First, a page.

This is machine translation

Translated by Microsoft
Mouseover text to see original. Click the button below to return to the English verison of the page.

Note: This page has been translated by MathWorks. Please click here
To view all translated materals including this page, select Japan from the country navigator on the bottom of this page.


Internal rate of return


Return = irr(CashFlow)
[Return, AllRates] = irr(CashFlow)


Return = irr(CashFlow) calculates the internal rate of return for a series of periodic cash flows.

[Return, AllRates] = irr(CashFlow) calculates the internal rate of return and a vector of all internal rates for a series of periodic cash flows.

irr uses the following conventions:

  • If one or more internal rates of returns (warning if multiple) are strictly positive rates, Return sets to the minimum.

  • If there is no strictly positive rate of returns, but one or multiple (warning if multiple) returns are nonpositive rates, Return sets to the maximum.

  • If no real-valued rates exist, Return sets to NaN (no warnings).

Input Arguments


A vector containing a stream of periodic cash flows. The first entry in CashFlow is the initial investment. If CashFlow is a matrix, irr handles each column of CashFlow as a separate cash-flow stream.

Output Arguments


An internal rate of return associated to CashFlow. If CashFlow is a matrix, then Return is a vector whose entry j is an internal rate of return for column j in CashFlow.


A vector containing all the internal rates of return associated with CashFlow. If CashFlow is a matrix, then AllRates is also a matrix, with the same number of columns as CashFlow and one less row. Also, column j in AllRates contains all the rates of return associated to column j in CashFlow (including complex-valued rates).


Find the internal rate of return for a simple investment with a unique positive rate of return. The initial investment is $100,000 and the following cash flows represent the yearly income from the investment.

  • Year 1 — $10,000

  • Year 2 — $20,000

  • Year 3 — $30,000

  • Year 4 — $40,000

  • Year 5 — $50,000

Calculate the internal rate of return on the investment:

Return = irr([-100000 10000 20000 30000 40000 50000])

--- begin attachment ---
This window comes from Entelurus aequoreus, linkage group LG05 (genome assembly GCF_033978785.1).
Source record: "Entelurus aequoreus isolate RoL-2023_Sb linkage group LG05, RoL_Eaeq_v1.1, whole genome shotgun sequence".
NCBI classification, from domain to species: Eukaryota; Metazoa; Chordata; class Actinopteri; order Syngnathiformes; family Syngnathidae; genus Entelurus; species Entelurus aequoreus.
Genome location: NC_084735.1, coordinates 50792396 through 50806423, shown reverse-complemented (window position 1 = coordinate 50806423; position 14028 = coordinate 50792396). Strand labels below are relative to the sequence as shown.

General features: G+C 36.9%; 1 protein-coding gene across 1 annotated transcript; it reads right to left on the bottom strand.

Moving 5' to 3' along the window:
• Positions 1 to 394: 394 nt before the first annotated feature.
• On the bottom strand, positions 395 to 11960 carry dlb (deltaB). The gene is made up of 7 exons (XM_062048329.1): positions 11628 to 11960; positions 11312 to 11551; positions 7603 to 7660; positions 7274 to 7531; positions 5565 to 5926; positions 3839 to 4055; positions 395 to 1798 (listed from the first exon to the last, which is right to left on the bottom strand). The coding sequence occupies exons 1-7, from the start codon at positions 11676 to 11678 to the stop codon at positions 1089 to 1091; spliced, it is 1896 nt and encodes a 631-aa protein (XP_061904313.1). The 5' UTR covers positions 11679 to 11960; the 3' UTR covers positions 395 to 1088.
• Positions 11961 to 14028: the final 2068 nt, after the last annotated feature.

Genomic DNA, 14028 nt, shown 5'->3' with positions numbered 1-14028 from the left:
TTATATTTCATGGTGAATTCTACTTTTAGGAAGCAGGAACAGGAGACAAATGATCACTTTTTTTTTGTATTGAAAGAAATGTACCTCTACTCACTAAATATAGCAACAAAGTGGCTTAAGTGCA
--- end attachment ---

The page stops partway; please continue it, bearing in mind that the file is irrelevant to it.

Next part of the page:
This returns:

Return =


If the cash flow payments were monthly, then the resulting rate of return is multiplied by 12 for the annual rate of return.

Find the internal rate of return for multiple rates of return. The project has the following cash flows and a market rate of 10%.

 CashFlow = [-1000 6000 -10900 5800]

Use irr with a single output argument:

Return = irr(CashFlow)

A warning appears and irr returns a 100% rate of return. The 100% rate on the project looks attractive:

Warning: Multiple rates of return
> In irr at 166

Return =


Use irr with two output arguments:

[Return, AllRates] = irr(CashFlow)

This returns:

>> [Return, AllRates] = irr(CashFlow)

Return =


AllRates =


The rates of return in AllRates are -4.88%, 100%, and 204.88%. Though some rates are lower and some higher than the market rate, based on the work of Hazen, any rate gives a consistent recommendation on the project. However, you can use a present value analysis in these kinds of situations. To check the present value of the project, use pvvar:

PV = pvvar(CashFlow,0.10)

This returns:

PV =


The second argument is the 10% market rate. The present value is -196.0932, negative, so the project is undesirable.


Brealey and Myers. Principles of Corporate Finance. McGraw-Hill Higher Education, Chapter 5, 2003.

Hazen G. “A New Perspective on Multiple Internal Rates of Return.” The Engineering Economist. Vol. 48-1, 2003, pp. 31–51.

Introduced before R2006a

Was this topic helpful?